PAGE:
Ebola orphans rejected by extended families

UNICEF says many orphans in Ebola-stricken countries are being rejected by their surviving relatives.

Liberian nurses carry the body of a suspected victim of Ebola at the Sonuwein community in Monrovia, Liberia, 3 October 2014. Picture: EPA/Ahmed Jallanzo.

JOHANNESBURG - Concerns have been raised that more than 4,000 children have been orphaned by the Ebola epidemic.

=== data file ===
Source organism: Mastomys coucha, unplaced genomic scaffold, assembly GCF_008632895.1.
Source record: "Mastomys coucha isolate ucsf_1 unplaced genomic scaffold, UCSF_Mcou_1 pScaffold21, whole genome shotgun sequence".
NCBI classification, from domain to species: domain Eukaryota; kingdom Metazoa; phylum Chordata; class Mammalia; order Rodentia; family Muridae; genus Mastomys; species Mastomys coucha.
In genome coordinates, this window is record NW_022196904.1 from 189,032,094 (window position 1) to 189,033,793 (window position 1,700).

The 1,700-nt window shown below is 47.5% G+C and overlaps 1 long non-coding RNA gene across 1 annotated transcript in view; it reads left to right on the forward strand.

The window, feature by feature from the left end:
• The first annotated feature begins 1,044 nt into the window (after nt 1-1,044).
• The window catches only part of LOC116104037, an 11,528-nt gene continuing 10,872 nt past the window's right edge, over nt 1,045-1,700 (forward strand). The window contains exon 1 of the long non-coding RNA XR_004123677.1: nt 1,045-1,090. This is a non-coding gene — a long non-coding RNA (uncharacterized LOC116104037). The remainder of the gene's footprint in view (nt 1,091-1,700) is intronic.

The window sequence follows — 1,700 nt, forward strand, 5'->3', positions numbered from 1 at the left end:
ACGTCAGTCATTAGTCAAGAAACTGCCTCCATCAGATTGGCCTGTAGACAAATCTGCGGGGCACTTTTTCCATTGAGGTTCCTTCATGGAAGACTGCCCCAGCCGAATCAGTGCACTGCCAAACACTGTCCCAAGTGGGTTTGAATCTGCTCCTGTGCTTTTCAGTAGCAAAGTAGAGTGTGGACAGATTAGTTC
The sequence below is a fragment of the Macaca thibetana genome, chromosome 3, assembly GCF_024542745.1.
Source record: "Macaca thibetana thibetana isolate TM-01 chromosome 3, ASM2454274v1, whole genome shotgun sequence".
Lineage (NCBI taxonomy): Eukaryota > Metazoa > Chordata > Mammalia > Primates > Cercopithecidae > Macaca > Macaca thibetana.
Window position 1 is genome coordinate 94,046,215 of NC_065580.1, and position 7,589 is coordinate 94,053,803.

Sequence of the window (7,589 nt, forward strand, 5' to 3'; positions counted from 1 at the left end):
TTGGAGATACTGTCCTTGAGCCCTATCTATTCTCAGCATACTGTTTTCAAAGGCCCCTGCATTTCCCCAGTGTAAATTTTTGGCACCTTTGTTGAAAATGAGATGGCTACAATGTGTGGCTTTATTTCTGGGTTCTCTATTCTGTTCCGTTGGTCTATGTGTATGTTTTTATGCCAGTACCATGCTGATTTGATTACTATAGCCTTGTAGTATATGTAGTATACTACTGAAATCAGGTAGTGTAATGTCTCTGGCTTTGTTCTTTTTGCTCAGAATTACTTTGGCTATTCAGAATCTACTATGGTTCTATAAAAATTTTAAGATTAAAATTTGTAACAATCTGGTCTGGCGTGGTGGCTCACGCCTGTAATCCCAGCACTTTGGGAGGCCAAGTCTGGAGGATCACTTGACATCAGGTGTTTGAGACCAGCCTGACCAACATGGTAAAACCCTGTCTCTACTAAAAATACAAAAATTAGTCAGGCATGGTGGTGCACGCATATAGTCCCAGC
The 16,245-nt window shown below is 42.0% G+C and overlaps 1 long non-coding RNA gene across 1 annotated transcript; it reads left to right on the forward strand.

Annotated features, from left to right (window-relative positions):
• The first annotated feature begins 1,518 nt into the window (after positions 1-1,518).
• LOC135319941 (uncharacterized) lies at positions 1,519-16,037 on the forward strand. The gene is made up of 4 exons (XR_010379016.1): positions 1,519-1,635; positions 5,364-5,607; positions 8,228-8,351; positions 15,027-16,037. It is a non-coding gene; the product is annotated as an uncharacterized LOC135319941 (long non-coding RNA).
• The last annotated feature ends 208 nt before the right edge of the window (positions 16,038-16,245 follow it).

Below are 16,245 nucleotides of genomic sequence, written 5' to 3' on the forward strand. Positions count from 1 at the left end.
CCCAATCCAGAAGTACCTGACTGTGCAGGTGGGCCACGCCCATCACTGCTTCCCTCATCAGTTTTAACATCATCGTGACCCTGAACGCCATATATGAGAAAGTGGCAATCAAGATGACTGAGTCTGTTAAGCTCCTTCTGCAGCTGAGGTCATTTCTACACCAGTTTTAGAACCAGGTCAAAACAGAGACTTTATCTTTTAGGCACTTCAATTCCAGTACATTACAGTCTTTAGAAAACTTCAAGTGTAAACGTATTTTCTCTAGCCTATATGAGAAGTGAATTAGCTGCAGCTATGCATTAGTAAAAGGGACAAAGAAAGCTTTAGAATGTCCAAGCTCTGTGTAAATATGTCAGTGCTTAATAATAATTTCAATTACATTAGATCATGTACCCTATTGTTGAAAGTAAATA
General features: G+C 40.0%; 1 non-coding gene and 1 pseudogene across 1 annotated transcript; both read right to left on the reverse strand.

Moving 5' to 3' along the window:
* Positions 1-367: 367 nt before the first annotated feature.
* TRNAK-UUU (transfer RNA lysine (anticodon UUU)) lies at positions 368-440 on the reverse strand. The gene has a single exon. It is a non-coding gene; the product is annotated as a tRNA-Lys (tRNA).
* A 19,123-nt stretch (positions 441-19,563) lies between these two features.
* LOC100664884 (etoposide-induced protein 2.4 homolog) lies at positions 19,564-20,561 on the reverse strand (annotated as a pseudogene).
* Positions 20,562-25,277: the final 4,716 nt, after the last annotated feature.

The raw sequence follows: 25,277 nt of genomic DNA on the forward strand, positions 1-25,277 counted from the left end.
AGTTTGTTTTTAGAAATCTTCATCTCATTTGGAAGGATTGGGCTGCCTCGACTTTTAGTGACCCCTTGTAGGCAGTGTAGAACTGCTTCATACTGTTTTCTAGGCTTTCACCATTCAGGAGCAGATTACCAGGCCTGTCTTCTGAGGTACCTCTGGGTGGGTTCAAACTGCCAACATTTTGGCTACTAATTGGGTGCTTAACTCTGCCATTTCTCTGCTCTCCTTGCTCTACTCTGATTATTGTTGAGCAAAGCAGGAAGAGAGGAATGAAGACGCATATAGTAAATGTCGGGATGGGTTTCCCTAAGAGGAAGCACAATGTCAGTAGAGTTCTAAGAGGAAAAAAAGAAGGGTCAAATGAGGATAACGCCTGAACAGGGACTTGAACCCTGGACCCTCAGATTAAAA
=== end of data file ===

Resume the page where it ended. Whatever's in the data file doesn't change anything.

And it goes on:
There are still some people who are not getting treatment for the haemorrhagic disease, which has killed nearly 5,000 people in West Africa.

In Liberia, where there are an estimated 2,000 children left without parents, orphanages are full.

The United Nations Children's Fund (UNICEF) says many orphans in Liberia, Guinea and Sierra Leone are being rejected by their surviving relatives.

In an area that's no stranger to death and disease, the children are normally taken in by extended families.

But with the fear of Ebola trumping family ties, all bets are off.

Ebola treatment centres in the three most affected countries are overwhelmed.

Swamped healthcare services mean treatable diseases like Malaria, Tuberculosis and Cholera are gaining a foothold.